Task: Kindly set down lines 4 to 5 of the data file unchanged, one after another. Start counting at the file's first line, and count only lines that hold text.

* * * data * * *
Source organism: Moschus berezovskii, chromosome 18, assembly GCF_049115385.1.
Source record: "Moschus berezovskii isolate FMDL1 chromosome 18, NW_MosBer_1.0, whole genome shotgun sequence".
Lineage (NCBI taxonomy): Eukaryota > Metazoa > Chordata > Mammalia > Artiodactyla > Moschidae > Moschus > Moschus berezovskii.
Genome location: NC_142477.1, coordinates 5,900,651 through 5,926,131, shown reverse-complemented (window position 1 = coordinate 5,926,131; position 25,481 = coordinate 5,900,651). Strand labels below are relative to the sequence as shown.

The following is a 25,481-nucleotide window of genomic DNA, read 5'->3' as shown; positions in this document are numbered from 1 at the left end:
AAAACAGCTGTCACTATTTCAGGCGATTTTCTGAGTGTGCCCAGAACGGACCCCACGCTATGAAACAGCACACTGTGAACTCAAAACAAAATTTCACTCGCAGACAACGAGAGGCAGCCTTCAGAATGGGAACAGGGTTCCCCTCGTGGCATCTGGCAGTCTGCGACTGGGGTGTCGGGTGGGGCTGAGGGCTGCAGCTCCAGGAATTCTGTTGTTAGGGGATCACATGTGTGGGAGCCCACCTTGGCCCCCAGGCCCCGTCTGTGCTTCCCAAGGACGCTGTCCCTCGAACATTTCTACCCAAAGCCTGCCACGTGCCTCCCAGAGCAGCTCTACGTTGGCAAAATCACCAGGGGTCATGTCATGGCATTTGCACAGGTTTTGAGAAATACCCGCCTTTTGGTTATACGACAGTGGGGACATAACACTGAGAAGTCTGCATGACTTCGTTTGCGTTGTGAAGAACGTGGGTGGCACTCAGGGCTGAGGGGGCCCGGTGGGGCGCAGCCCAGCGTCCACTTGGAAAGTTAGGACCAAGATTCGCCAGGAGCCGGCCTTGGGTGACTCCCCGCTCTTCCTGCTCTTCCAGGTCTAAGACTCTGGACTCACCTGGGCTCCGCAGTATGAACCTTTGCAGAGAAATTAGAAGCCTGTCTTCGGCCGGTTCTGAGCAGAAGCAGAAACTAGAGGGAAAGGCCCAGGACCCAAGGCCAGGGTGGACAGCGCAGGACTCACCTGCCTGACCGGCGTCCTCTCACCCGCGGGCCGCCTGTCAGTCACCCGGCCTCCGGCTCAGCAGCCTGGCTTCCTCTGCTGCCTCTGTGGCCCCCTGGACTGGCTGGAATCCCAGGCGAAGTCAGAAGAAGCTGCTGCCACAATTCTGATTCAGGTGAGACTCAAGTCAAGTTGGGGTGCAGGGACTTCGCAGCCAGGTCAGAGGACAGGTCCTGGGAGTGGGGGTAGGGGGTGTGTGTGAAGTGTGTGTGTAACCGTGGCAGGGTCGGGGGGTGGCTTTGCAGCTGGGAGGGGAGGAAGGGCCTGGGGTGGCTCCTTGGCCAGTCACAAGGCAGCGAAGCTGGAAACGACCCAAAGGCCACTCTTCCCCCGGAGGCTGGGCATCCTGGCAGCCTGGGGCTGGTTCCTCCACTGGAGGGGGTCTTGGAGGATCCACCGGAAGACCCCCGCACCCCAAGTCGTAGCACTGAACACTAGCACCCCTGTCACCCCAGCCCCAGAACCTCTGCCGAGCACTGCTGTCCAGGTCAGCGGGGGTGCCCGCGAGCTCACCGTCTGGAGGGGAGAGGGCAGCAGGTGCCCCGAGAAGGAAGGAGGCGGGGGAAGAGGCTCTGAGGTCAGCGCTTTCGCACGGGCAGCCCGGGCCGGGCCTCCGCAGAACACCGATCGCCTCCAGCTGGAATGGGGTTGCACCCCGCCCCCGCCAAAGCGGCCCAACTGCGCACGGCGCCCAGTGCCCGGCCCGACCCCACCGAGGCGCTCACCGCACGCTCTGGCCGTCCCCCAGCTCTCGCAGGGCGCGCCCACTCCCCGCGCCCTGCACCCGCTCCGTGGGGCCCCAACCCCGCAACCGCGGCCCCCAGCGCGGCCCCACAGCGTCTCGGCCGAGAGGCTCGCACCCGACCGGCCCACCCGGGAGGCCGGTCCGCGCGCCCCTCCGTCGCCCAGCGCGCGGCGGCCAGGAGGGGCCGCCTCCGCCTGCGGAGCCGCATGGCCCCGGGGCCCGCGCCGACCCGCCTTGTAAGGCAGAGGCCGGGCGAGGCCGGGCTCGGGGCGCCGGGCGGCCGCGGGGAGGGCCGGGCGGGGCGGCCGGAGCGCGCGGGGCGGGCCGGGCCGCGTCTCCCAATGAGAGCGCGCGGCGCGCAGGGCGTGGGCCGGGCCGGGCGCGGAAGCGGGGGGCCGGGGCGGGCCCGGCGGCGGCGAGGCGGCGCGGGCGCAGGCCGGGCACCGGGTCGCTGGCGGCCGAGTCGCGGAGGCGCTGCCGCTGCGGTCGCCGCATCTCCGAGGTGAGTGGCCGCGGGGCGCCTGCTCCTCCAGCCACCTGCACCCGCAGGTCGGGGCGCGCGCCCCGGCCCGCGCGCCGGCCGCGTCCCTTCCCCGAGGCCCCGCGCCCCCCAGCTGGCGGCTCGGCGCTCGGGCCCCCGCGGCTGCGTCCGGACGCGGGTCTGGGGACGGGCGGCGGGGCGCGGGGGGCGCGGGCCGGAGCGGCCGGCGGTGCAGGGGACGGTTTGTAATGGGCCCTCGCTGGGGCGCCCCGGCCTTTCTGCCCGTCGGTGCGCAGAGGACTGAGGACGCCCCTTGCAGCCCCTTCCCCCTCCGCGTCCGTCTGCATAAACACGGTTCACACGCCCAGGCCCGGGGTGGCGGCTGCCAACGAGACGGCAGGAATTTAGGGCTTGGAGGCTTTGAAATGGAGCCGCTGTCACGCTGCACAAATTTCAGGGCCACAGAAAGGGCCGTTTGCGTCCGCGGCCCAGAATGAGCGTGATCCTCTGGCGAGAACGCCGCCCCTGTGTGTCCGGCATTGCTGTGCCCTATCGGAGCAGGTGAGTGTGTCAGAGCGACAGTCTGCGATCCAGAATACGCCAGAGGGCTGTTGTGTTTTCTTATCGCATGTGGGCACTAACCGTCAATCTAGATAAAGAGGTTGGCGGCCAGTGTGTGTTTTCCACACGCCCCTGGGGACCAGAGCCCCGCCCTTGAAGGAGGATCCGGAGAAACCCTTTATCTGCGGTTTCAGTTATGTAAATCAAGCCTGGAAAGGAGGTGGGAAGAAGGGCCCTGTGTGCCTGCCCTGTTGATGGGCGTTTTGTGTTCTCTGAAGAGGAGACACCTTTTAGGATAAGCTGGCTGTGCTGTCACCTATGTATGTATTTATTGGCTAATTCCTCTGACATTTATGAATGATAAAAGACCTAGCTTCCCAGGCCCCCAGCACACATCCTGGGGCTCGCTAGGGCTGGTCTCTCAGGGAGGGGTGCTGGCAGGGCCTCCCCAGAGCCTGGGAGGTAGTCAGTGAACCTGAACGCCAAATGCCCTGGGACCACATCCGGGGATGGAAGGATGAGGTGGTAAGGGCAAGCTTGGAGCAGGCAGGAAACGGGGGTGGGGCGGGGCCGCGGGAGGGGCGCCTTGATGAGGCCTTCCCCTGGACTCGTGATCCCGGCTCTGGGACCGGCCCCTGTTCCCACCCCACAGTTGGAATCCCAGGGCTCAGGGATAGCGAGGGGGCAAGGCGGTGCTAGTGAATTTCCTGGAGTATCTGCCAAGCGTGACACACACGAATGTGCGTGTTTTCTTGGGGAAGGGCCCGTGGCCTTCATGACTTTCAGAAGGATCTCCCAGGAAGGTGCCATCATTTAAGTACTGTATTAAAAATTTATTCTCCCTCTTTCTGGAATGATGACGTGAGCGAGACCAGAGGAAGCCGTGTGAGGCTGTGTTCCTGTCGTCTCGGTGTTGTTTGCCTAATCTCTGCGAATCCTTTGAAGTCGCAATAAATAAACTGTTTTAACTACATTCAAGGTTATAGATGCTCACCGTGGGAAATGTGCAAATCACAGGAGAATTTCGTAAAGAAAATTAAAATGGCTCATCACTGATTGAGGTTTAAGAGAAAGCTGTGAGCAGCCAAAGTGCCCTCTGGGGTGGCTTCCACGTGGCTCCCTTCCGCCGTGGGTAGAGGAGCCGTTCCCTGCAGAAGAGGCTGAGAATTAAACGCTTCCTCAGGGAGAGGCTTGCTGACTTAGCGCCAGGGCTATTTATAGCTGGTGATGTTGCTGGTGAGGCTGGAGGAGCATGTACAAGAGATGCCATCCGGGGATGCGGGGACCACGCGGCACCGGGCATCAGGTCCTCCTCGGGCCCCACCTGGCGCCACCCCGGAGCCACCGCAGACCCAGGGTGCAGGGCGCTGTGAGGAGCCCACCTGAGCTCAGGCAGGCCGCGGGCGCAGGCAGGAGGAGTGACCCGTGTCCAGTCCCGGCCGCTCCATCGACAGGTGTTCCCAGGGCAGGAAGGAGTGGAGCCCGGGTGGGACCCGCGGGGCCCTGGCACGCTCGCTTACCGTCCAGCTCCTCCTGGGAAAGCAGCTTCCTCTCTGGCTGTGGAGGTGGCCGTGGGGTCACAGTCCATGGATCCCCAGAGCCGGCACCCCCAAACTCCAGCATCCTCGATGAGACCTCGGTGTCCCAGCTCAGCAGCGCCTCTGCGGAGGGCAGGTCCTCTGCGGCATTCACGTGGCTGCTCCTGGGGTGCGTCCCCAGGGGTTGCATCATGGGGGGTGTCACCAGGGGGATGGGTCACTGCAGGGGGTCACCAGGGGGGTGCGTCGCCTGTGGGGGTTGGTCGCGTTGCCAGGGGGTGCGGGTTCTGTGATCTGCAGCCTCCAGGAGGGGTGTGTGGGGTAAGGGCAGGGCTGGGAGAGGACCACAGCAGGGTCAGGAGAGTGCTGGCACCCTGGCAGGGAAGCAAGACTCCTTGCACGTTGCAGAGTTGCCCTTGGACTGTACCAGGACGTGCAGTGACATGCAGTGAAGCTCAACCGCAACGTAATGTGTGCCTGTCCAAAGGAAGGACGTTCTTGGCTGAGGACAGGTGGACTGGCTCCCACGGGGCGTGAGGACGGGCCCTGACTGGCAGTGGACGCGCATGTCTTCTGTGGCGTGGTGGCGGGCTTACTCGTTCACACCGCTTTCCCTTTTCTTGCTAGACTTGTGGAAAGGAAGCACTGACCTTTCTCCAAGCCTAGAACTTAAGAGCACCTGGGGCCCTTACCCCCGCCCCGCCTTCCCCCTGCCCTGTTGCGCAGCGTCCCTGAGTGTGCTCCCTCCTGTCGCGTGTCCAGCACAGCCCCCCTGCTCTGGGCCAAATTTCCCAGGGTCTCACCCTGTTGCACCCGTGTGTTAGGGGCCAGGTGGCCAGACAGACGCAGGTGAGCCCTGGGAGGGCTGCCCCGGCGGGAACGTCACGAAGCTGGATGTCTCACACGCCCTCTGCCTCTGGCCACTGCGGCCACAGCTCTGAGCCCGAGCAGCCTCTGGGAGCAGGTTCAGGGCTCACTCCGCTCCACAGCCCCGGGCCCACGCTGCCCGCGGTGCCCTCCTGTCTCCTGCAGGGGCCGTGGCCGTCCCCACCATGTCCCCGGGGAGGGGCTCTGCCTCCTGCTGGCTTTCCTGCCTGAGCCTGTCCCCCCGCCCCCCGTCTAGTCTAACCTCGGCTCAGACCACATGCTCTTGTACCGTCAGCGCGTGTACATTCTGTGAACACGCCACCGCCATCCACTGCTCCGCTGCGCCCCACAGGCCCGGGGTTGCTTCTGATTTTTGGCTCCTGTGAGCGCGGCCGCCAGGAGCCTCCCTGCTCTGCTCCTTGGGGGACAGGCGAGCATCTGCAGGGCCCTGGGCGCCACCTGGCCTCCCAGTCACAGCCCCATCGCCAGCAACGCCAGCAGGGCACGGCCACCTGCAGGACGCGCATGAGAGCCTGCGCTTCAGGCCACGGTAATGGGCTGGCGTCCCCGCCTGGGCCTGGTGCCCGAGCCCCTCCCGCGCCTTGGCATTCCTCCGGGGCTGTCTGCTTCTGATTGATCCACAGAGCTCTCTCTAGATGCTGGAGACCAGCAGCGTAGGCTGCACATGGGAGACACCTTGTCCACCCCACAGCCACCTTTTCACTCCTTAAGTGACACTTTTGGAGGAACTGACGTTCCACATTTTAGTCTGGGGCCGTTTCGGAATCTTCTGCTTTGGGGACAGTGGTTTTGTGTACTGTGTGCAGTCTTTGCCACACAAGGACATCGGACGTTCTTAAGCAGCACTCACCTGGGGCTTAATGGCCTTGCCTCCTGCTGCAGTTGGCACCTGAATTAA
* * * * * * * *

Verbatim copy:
Genome location: NC_142477.1, coordinates 5,900,651 through 5,926,131, shown reverse-complemented (window position 1 = coordinate 5,926,131; position 25,481 = coordinate 5,900,651). Strand labels below are relative to the sequence as shown.

The following is a 25,481-nucleotide window of genomic DNA, read 5'->3' as shown; positions in this document are numbered from 1 at the left end: